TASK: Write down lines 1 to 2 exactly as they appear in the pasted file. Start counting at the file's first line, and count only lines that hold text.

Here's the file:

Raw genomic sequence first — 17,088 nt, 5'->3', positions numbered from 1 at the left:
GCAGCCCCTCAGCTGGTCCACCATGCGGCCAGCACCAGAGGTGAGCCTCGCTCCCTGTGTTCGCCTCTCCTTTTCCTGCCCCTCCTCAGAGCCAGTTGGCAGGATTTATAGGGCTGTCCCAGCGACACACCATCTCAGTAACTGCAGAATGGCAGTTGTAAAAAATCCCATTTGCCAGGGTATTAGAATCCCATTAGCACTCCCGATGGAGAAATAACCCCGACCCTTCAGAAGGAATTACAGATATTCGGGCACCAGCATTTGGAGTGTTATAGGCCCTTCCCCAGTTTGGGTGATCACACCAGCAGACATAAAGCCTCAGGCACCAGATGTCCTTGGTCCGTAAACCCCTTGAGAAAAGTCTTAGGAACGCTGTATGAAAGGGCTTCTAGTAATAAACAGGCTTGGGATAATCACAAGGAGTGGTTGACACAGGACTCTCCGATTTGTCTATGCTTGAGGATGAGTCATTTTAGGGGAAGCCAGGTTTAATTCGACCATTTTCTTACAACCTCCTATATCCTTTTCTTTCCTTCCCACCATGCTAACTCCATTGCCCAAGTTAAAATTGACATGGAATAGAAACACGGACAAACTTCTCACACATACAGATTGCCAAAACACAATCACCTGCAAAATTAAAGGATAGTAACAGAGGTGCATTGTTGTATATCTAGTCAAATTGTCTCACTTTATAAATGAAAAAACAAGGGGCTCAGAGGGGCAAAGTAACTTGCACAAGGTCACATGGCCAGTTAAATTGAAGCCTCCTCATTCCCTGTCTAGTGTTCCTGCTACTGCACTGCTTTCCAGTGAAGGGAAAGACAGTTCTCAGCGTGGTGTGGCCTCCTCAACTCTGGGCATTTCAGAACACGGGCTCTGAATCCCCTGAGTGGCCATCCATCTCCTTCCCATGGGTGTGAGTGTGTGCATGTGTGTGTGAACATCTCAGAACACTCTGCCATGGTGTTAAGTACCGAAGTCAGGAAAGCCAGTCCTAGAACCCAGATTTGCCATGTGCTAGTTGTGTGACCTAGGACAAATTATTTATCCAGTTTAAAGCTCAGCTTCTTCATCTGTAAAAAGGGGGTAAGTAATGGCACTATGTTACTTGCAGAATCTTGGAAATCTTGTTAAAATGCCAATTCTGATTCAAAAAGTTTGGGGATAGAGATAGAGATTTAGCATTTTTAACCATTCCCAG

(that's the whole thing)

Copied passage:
Raw genomic sequence first — 17,088 nt, 5'->3', positions numbered from 1 at the left:
GCAGCCCCTCAGCTGGTCCACCATGCGGCCAGCACCAGAGGTGAGCCTCGCTCCCTGTGTTCGCCTCTCCTTTTCCTGCCCCTCCTCAGAGCCAGTTGGCAGGATTTATAGGGCTGTCCCAGCGACACACCATCTCAGTAACTGCAGAATGGCAGTTGTAAAAAATCCCATTTGCCAGGGTATTAGAATCCCATTAGCACTCCCGATGGAGAAATAACCCCGACCCTTCAGAAGGAATTACAGATATTCGGGCACCAGCATTTGGAGTGTTATAGGCCCTTCCCCAGTTTGGGTGATCACACCAGCAGACATAAAGCCTCAGGCACCAGATGTCCTTGGTCCGTAAACCCCTTGAGAAAAGTCTTAGGAACGCTGTATGAAAGGGCTTCTAGTAATAAACAGGCTTGGGATAATCACAAGGAGTGGTTGACACAGGACTCTCCGATTTGTCTATGCTTGAGGATGAGTCATTTTAGGGGAAGCCAGGTTTAATTCGACCATTTTCTTACAACCTCCTATATCCTTTTCTTTCCTTCCCACCATGCTAACTCCATTGCCCAAGTTAAAATTGACATGGAATAGAAACACGGACAAACTTCTCACACATACAGATTGCCAAAACACAATCACCTGCAAAATTAAAGGATAGTAACAGAGGTGCATTGTTGTATATCTAGTCAAATTGTCTCACTTTATAAATGAAAAAACAAGGGGCTCAGAGGGGCAAAGTAACTTGCACAAGGTCACATGGCCAGTTAAATTGAAGCCTCCTCATTCCCTGTCTAGTGTTCCTGCTACTGCACTGCTTTCCAGTGAAGGGAAAGACAGTTCTCAGCGTGGTGTGGCCTCCTCAACTCTGGGCATTTCAGAACACGGGCTCTGAATCCCCTGAGTGGCCATCCATCTCCTTCCCATGGGTGTGAGTGTGTGCATGTGTGTGTGAACATCTCAGAACACTCTGCCATGGTGTTAAGTACCGAAGTCAGGAAAGCCAGTCCTAGAACCCAGATTTGCCATGTGCTAGTTGTGTGACCTAGGACAAATTATTTATCCAGTTTAAAGCTCAGCTTCTTCATCTGTAAAAAGGGGGTAAGTAATGGCACTATGTTACTTGCAGAATCTTGGAAATCTTGTTAAAATGCCAATTCTGATTCAAAAAGTTTGGGGATAGAGATAGAGATTTAGCATTTTTAACCATTCCCAG